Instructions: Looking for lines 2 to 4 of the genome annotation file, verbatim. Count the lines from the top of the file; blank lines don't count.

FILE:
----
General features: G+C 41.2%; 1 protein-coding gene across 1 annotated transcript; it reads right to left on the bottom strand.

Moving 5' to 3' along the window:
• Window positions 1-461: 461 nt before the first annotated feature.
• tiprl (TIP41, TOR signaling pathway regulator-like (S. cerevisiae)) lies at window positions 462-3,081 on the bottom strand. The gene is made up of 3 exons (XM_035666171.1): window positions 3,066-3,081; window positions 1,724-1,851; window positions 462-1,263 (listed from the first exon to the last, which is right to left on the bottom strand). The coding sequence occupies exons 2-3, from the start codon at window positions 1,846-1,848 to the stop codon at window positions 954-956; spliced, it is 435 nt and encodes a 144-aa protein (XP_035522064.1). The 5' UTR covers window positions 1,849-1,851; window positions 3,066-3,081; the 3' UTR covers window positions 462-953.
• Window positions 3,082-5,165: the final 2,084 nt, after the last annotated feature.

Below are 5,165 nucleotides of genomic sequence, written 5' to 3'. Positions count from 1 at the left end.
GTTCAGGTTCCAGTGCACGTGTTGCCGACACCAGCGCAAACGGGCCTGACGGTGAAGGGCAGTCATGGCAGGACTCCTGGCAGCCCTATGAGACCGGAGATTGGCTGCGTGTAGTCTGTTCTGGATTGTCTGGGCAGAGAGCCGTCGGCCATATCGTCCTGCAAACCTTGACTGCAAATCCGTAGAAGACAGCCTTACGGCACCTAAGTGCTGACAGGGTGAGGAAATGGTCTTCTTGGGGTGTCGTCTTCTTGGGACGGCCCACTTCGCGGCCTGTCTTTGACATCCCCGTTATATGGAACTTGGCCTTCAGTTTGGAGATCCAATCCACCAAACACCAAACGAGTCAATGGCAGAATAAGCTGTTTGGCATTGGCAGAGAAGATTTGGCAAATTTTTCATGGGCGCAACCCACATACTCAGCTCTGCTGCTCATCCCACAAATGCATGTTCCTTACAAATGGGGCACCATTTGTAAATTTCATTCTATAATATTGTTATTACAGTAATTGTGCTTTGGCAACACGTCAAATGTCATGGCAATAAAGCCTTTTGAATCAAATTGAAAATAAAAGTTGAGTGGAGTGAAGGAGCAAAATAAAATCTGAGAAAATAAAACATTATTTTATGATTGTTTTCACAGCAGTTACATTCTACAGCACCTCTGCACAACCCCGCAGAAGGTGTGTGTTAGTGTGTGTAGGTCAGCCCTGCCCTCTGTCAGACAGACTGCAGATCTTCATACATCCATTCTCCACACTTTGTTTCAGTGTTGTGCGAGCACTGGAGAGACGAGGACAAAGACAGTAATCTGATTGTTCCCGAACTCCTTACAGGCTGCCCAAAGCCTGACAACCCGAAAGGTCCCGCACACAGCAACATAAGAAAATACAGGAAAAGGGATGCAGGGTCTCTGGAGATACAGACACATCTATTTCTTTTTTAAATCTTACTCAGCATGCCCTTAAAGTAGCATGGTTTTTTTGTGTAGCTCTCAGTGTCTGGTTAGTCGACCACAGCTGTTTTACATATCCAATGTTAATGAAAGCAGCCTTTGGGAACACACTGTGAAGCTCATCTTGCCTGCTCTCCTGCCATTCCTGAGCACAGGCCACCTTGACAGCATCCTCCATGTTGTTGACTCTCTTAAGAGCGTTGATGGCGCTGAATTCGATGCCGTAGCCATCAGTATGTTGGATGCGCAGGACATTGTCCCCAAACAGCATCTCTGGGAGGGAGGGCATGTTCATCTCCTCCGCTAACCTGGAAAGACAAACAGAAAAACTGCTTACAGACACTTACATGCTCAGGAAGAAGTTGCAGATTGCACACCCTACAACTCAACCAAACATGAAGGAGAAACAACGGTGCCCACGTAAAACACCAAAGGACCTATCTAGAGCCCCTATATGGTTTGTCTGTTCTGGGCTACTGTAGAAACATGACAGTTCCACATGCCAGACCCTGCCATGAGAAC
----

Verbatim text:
Moving 5' to 3' along the window:
• Window positions 1-461: 461 nt before the first annotated feature.
• tiprl (TIP41, TOR signaling pathway regulator-like (S. cerevisiae)) lies at window positions 462-3,081 on the bottom strand. The gene is made up of 3 exons (XM_035666171.1): window positions 3,066-3,081; window positions 1,724-1,851; window positions 462-1,263 (listed from the first exon to the last, which is right to left on the bottom strand). The coding sequence occupies exons 2-3, from the start codon at window positions 1,846-1,848 to the stop codon at window positions 954-956; spliced, it is 435 nt and encodes a 144-aa protein (XP_035522064.1). The 5' UTR covers window positions 1,849-1,851; window positions 3,066-3,081; the 3' UTR covers window positions 462-953.